However, according to findings, consultations were not conducted in an inclusive manner. Only the 68 households willing to relocate were allowed to attend negotiations. The members of TSDG, who were not directly affected by the projects and belonged to civil society instead were excluded from discussions. This severely hindered community participation. None of the requests made by villagers - concerning monetary compensation, plot size, housing standards, water sewage etc. – has been met. Women did not usually take part in discussions, unless their husbands were “full of activity”. During these meetings, authorities were only willing to discuss compensation for crops, for which they used the word “gratuity”, since they claimed farmers had already received land "compensation" in 1996-7.
All in all, those who lost their land were given neither adequate compensation nor valid livelihood alternatives. The new 25x50 plots are too small for farmers to make a living out of them. After having their land confiscated, communities were also denied agricultural loans coming from the government. Subsequently, displaced villagers are currently relying mainly on high-interest loans from local businessmen and casual labor to make ends meet.
Out of the 68 displaced households, 20 had no other choice but to sell their houses, in order to cover debts. Some of them abusively built small huts nearby the site and live in destitution.
Although authorities promised them privileged access to jobs in the new industries, trainings were not provided and villagers were not granted employment, mainly because of their lack of education. And even the 2 or 3 people who got a job in the SEZ are merely employed as janitors or security guards.
Communities residing in the remaining 2000 has have not been informed about when and where they will be relocated and how much land and compensation they will get, once the project will affect their area. The Myanmar government announced that Phase 2 will take place in the next few months. In the meantime, consultations on resettlement are ongoing, but it is expected that the same problems faced by displaced households will occur again.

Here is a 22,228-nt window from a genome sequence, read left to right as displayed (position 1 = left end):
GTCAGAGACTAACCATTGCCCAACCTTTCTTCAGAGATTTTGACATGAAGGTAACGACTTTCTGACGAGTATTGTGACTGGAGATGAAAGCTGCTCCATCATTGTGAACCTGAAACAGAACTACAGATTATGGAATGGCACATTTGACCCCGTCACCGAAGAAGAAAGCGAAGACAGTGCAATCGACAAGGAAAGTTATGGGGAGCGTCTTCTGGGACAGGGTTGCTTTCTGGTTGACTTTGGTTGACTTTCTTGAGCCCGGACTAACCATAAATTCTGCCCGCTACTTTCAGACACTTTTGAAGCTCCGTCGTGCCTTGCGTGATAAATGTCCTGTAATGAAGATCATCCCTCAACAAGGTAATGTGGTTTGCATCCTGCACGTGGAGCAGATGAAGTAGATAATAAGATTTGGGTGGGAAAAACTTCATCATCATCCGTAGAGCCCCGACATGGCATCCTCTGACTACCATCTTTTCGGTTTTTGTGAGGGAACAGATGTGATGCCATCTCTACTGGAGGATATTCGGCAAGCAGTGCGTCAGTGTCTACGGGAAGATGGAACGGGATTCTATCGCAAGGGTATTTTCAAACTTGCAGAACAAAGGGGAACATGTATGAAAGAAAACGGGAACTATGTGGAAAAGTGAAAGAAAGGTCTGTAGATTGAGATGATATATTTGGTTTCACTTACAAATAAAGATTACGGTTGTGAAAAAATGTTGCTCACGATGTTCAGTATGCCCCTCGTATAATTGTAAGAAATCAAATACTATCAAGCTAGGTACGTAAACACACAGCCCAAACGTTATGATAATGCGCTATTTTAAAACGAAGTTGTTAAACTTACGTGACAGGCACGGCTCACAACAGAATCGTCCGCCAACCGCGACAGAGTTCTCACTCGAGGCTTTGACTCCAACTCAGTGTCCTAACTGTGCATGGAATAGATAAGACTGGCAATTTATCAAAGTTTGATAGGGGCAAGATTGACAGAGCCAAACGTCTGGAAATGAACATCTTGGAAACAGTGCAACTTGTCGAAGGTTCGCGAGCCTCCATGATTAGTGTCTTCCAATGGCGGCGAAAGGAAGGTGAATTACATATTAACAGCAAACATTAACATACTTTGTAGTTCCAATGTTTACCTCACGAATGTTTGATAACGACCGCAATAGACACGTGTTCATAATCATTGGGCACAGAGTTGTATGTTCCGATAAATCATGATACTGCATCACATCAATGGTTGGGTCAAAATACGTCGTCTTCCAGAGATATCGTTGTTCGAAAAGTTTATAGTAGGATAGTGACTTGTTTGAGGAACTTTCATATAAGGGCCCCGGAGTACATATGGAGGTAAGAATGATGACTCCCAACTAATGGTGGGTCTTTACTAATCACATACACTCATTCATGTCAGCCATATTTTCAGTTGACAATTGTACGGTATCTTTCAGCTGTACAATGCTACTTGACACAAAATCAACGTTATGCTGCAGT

By learning from the experience of Phase I, it is now crucial for the National Government, as well as for the Japan International Cooperation Agency (JICA) and other stakeholders to ensure fair compensation as well as adequate living standards to all displaced residents. Relocation must neither imply a decrease in living standards, nor losses in income. In fact, villagers should benefit from inclusive consultations, complaint mechanisms and an effective income restoration program.
Thilawa’s controversial history reflects long-standing problems in the acknowledgement of customary and traditional law in Myanmar, as well as a history of national-driven land confiscation to make space for big investments. With the new government coming to power and the country experiencing an investment surge, it is expected that the land legal framework will effectively take into account land issues related to foreign direct investments. With regards to this, the future National Land Use Policy has to prove itself as part of a larger and crucial effort to improve legal conditions for land administration and social justice in Myanmar. What will happen in Thilawa will set an example for the development of the other SEZ projects in Dawei and Kyaukphyu, where even more significant problems are to be faced. It will be therefore crucial for the new government to ensure that the investment spike Myanmar is experiencing will no longer affect the rights and livelihoods of local communities.
Cristina Donateo is a young graduate in International Development currently carrying out a research on human rights violations related to FDI in Myanmar at HBS Office in Yangon.